Tracking of Predators

Marine vertebrate predators play a key role in shaping the structure, distribution and abundance of prey populations

European Tracking of Predators in the Atlantic

 EUTOPIA is an international project within the European Census of Marine Life ( to describe and understand the movements and behaviour of marine vertebrates in relation to environment by identifying behavioural rules to aid prediction of the scope and extent of species re-distributions in response to natural and human-driven environmental changes.

EUTOPIA Executive Committee

Dr David Sims, chair, Marine Biological Association of the UK, The Laboratory, Citadel Hill, Plymouth PL1 2PB, UK. Tel: 01752 633227. E-mail:

Dr Julian Metcalfe, Centre for Environment, Fisheries and Aquaculture Science, Lowestoft Laboratory, Pakefield Road, Lowestoft NR33 0HT, UK. Email:

Dr David Grémillet, Centre d’Ecologie et Physiologie Energétiques, Centre National de la Recherche Scientifique, 67087 Strasbourg, France. Email:

Dr Leif Nøttestad, Institute of Marine Research, P.O. Box 1870, Nordnes 5817 Bergen, Norway. Email:


Marine vertebrate predators play a key role in shaping the structure, distribution and abundance of prey populations, which in turn has important consequences for the functioning of ecosystems. Characteristically, large predators such as pelagic fish, sea turtles, birds and mammals search widely for resources and concentrate activity in productive habitats with associated high biodiversity. As such, they have the potential through their movement and behaviour patterns to signal wider-scale changes in marine ecosystem status. Shifts in the availability of lower-trophic-level resources or community structure are likely to lead to concomitant alterations in spatial distribution and abundance of predators. Given that key habitats they occupy during their journeys may be affected differentially by both climate change and fishing exploitation, a knowledge of top predator movements, activity and habitat selection in relation to variations in physical and biotic environments and human activity will help resolve how natural and anthropogenic changes affect marine populations.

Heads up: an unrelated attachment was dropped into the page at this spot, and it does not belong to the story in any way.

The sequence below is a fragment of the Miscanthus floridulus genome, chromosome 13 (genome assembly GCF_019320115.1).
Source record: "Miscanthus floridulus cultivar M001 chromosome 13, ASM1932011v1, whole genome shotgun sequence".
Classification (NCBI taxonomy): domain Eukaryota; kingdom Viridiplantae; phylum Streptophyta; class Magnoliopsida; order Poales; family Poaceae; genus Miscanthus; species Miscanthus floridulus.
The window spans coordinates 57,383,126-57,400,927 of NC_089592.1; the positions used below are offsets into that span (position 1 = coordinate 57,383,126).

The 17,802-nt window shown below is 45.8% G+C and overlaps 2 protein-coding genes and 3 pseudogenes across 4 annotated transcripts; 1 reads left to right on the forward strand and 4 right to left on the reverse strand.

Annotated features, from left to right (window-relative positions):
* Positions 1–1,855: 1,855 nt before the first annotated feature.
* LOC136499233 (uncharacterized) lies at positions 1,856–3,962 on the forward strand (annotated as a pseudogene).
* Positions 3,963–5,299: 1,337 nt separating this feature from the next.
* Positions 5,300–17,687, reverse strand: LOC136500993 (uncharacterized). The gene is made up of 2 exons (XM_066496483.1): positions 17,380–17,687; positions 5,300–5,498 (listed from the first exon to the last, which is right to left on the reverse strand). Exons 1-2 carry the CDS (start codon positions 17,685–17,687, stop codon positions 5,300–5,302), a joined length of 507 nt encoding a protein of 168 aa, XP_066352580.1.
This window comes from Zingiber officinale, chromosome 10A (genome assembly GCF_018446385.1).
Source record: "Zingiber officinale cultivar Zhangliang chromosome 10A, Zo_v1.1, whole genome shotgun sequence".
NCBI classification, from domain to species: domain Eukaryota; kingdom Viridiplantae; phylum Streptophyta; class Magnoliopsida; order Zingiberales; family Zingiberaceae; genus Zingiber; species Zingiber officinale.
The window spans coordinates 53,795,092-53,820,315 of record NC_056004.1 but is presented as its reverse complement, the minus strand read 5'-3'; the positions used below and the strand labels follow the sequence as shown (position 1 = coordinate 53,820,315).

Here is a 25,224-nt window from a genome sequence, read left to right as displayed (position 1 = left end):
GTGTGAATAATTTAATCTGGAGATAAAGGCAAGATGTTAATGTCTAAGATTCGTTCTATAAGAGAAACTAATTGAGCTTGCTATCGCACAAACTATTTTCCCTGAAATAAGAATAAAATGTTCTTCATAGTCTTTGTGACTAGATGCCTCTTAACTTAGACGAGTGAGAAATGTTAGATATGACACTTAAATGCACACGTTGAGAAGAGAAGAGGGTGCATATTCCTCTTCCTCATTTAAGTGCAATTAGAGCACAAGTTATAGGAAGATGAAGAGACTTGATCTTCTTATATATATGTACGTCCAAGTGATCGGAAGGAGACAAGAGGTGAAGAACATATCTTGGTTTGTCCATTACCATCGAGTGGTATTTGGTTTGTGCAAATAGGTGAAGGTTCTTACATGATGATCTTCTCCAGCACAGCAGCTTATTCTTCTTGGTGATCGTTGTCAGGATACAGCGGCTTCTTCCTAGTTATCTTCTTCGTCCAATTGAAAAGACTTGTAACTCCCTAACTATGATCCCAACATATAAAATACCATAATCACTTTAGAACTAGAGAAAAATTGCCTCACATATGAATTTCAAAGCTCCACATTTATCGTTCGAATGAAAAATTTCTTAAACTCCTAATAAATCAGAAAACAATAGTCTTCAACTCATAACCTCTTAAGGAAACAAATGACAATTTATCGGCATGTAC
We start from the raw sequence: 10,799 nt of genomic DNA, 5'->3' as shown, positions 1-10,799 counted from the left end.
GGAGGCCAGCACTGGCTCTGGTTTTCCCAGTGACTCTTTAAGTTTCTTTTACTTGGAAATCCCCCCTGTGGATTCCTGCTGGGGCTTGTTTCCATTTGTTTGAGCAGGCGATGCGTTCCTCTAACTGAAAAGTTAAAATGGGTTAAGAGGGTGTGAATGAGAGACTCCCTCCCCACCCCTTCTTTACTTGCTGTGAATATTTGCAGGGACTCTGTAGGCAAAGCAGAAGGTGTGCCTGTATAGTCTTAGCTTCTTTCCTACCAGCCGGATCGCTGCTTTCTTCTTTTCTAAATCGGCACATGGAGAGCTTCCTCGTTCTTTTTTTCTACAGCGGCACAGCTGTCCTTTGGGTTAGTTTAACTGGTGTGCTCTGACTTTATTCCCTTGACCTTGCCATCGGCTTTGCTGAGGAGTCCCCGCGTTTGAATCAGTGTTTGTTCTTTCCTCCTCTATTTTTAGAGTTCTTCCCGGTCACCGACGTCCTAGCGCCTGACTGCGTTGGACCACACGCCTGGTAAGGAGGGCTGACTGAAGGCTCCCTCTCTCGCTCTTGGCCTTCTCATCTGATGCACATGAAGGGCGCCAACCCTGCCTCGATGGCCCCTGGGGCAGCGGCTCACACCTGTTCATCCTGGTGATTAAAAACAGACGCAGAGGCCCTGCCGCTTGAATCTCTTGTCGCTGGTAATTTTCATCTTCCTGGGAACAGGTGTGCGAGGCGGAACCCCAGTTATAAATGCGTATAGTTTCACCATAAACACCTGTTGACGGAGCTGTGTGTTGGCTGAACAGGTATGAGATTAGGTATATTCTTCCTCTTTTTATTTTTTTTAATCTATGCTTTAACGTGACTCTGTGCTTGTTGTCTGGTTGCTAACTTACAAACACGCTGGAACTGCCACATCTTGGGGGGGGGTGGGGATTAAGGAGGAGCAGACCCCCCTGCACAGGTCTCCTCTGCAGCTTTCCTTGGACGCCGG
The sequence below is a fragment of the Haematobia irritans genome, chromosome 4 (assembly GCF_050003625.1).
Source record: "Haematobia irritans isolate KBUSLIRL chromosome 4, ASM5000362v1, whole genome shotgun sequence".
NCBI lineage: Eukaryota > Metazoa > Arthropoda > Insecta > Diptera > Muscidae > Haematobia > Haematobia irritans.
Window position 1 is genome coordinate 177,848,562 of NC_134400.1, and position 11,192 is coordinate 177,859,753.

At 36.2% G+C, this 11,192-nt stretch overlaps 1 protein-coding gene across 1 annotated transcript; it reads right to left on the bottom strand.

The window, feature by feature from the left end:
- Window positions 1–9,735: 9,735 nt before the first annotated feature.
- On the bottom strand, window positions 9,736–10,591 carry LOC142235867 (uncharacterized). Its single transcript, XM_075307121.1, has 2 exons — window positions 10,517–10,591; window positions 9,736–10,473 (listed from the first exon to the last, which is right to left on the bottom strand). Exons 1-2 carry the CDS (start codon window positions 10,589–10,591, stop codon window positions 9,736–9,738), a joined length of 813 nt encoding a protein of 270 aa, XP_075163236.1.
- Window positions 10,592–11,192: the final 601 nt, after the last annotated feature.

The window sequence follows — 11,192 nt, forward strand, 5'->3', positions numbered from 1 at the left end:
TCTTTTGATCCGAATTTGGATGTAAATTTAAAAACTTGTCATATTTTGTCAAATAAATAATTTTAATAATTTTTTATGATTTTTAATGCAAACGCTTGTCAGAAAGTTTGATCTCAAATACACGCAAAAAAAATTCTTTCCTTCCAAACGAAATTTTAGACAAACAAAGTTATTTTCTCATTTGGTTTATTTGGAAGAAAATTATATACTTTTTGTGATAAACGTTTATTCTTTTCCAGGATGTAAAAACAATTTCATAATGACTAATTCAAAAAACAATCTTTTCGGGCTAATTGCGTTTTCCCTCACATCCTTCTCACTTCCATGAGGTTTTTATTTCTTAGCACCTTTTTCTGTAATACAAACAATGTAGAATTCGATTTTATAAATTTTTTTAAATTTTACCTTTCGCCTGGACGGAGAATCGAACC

Currently there is a lack of understanding about where marine top predators go, what they do when they get there, and, crucially, why they select particular habitats over others at certain times. This knowledge gap is particularly wide for important species in the Atlantic Ocean and Mediterranean Sea, such as sharks, seabirds and baleen whales for example, despite the availability of good-quality environmental data in these areas. Understanding the ‘why’ question is possible if the behavioural processes, or decision criteria, underpinning observed movements across dynamic ocean landscapes can be identified.


The principal aim of the EUTOPIA programme is to conduct a large-scale, long-term multi-faceted research campaign in the Atlantic and Mediterranean to elucidate the movements and behaviour of ecologically unique, wide-ranging marine vertebrate predators. The primary aim is to determine how these species view and utilise key habitats in the ocean, such as fronts, and how movements, and consequently spatial abundance and distribution patterns may alter in response to environmental change. The key focus of EUTOPIA is to determine behavioural ‘rules’ underlying movements in relation to dynamic changes in habitat quality, identify essential habitats or ‘hot spots’, whether there are similar (general) behaviour patterns among diverse marine vertebrates, how these are linked to environment, and how a knowledge of this can be used to develop predictive spatial-population models relevant to conservation and fisheries management.


EUTOPIA objectives

(1) Determine the movement and behaviour patterns of diverse marine vertebrate predators – sharks, teleosts, sea turtles, seabirds, seals and cetaceans – across multiple space-time scales using state-of-the-art telemetry technology

(2) Investigate the relationships between the structure of movement trajectories and changes in environmental fields [phytoplankton, zooplankton, SST, sea height (altimetry)] to identify the spectrum of animal-environment interactions

(3) Identify ecologically important habitat using individual-based location data and test whether dynamic spatial-distribution patterns among diverse predators are consistently linked to ocean productivity ‘hot spots’

(4) Determine the behavioural mechanisms (“rules”) underlying observed multi-scale movements and assess general features of behaviour across species and different life stages by applying novel analytical tools with a strong emphasis on multi-scale random walks and state-space modelling

(5) Undertake model simulations of how the spatial distribution of diverse predators under different environmental change and exploitation scenarios shifts in relation to short- and long-term fluctuations in environmental fields.

(6) Communicate the findings and consequences to the wider community through outreach activities based on an interactive website and a schools programme

EUTOPIA Implementation

EUTOPIA is a network of collaborating research groups throughout six countries within Europe. It is governed by Executive and Steering Committees which co-ordinate and implement activities through meetings, workshops, funding proposals and publications.

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